Nanotechnologists at the University of Twente's MESA+ research institute have developed a tiny chip that makes it easy to create micrometre scale gradients. Gradients are gradual transitions in specific properties, such as acidity.
Continued advancements using a NIST-developed molecular-level fabrication technique are leading to new discoveries in the metrology for molecular electronics by advancing large-area connections to molecules.
Scientists from the the NIST Center for Nanoscale Science and Technology and the University of Maryland have used a combination of electric fields and fluid flow to precisely move and rotate nanowires, and have demonstrated that this method can be used to manipulate nanowires regardless of whether they are made from dielectric, semiconducting, or metallic materials.
To make better mind maps, a group of French scientists - building on prototypes developed at the Cornell NanoScale Science and Technology Facility - have produced the world's first microscopic, organic transistors that can amplify and record signals from within the brain itself.
Cornell researchers have created a pore in 'Cornell Dots' - brightly glowing nanoparticles nicknamed C-Dots - that can carry medicine. This new and improved nanoscale courier may help light up cancer cells and provide a new patient-friendly, viable option to battle cancer.
A team of physicists at the Georgia Institute of Technology has examined how Bose-Einstein communication might work. The researchers determined the amount of time needed for quantum information to propagate across their BEC, essentially establishing the top speed at which such quantum computers could communicate.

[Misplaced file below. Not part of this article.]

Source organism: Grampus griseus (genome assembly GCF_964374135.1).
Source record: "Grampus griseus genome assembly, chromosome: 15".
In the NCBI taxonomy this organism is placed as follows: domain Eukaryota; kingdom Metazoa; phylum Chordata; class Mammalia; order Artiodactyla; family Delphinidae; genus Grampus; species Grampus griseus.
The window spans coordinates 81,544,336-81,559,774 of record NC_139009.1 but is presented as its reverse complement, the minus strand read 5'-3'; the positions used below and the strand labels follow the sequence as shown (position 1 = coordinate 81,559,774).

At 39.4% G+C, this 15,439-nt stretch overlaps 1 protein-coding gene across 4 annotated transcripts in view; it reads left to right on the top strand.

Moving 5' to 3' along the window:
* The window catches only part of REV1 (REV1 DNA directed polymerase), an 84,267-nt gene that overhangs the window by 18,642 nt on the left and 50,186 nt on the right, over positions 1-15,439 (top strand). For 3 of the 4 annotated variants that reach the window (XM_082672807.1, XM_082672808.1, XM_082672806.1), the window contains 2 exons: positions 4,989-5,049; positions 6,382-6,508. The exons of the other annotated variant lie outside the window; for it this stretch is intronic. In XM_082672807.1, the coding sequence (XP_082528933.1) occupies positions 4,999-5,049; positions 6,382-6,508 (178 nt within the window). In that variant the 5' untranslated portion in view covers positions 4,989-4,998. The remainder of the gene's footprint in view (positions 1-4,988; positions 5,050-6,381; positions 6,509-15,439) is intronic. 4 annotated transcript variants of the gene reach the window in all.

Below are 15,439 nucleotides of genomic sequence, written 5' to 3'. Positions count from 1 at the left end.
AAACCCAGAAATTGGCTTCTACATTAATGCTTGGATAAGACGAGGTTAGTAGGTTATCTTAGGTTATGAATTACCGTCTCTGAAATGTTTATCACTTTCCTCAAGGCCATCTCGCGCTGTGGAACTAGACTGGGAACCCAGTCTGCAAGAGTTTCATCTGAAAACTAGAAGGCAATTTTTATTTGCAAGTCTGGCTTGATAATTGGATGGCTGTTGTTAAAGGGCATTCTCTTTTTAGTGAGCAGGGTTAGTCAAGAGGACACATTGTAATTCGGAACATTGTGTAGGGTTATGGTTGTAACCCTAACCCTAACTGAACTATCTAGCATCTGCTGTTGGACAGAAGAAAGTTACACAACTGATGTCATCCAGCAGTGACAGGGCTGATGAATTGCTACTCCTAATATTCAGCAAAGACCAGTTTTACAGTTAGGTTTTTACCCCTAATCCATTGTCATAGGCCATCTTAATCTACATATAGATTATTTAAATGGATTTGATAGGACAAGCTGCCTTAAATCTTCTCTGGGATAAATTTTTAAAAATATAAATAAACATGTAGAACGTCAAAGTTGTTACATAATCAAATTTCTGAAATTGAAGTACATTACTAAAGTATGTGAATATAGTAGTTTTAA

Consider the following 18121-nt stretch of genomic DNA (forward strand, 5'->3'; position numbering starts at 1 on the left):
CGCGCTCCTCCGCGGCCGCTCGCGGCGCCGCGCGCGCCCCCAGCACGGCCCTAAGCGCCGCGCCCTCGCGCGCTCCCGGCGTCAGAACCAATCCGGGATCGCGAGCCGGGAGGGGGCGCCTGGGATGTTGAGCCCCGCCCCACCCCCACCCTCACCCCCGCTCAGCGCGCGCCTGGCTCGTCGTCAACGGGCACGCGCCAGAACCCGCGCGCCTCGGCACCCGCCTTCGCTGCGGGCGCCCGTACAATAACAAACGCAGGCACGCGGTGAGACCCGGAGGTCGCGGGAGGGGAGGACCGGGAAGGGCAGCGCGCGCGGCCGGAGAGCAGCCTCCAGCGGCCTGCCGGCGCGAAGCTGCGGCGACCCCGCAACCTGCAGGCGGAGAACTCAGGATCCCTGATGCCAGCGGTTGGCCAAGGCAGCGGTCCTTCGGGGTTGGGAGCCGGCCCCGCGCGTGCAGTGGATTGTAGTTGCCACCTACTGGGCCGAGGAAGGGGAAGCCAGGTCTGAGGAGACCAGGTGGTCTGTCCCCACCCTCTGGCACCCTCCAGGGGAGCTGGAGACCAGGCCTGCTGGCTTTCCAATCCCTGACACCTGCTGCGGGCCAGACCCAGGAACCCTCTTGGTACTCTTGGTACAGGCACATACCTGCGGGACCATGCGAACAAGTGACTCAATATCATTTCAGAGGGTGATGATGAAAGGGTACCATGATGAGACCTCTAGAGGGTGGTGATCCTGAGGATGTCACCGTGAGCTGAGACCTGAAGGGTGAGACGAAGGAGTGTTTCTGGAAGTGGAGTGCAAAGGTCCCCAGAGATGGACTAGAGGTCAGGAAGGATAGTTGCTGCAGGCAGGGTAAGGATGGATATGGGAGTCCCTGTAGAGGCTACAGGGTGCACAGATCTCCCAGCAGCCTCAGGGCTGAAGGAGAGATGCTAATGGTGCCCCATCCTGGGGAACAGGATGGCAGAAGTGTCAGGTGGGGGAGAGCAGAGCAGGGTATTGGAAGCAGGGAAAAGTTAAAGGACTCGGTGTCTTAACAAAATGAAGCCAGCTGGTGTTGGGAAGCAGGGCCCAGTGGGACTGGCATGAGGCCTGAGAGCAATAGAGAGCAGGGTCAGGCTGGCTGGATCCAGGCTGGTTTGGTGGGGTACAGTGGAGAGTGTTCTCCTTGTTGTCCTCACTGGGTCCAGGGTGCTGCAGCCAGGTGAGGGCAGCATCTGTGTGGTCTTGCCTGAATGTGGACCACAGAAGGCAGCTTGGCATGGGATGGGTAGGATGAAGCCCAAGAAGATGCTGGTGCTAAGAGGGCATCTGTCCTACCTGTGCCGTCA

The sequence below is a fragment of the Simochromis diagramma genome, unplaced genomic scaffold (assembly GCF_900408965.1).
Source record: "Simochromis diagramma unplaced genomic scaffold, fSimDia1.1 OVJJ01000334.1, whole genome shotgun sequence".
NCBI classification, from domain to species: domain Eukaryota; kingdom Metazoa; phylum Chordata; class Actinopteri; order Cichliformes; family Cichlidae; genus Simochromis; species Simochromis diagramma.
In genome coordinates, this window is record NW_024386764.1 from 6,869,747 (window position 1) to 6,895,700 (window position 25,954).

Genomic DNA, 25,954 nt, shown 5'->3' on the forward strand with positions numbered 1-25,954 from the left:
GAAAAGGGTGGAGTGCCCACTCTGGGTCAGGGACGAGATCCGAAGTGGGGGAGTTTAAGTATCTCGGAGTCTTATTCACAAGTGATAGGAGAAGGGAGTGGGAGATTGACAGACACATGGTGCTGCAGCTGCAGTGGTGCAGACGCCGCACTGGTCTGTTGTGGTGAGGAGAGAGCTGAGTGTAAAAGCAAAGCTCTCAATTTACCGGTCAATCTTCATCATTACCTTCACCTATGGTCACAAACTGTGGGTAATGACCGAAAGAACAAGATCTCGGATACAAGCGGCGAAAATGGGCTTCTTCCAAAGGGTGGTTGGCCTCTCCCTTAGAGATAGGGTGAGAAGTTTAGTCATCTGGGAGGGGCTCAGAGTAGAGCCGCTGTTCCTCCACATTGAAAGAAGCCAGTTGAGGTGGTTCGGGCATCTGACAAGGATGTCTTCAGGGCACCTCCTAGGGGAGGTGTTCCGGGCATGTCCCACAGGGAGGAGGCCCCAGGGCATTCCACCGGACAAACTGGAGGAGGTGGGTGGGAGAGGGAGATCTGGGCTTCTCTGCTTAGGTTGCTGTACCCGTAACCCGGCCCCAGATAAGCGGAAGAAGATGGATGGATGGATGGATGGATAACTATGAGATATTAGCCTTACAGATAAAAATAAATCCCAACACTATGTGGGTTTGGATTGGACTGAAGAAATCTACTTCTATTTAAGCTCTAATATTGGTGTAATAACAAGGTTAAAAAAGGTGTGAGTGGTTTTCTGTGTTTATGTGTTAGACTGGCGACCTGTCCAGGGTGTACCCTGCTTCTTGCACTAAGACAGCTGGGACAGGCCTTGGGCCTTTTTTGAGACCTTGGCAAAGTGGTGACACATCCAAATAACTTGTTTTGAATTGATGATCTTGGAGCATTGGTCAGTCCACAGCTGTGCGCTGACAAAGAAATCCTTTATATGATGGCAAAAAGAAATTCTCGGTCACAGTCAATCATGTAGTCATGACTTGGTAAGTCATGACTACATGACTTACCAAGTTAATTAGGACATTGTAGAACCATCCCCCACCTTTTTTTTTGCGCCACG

Chinese scientists have made the very first experimental observation of a phenomenon known as the quantum anomalous Hall (QAH) effect, a discovery that will help accelerate the IT revolution and in developing low-power-consumption electronics.
A team led by David Reverter, a researcher at the Institute of Biotechnology and Biomedicine (IBB) of the UAB, has determined for the first time the three-dimensional structure of a protein pair: LC8 and Nek9. Depending on whether or not they bind, Nek9 ensures that the chromosomes group and separate correctly during cell division.
Nanowires and nanotubes, slender structures that are only a few billionths of a meter in diameter but many thousands or millions of times longer, have become hot materials in recent years. They exist in many forms - made of metals, semiconductors, insulators and organic compounds - and are being studied for use in electronics, energy conversion, optics and chemical sensing, among other fields.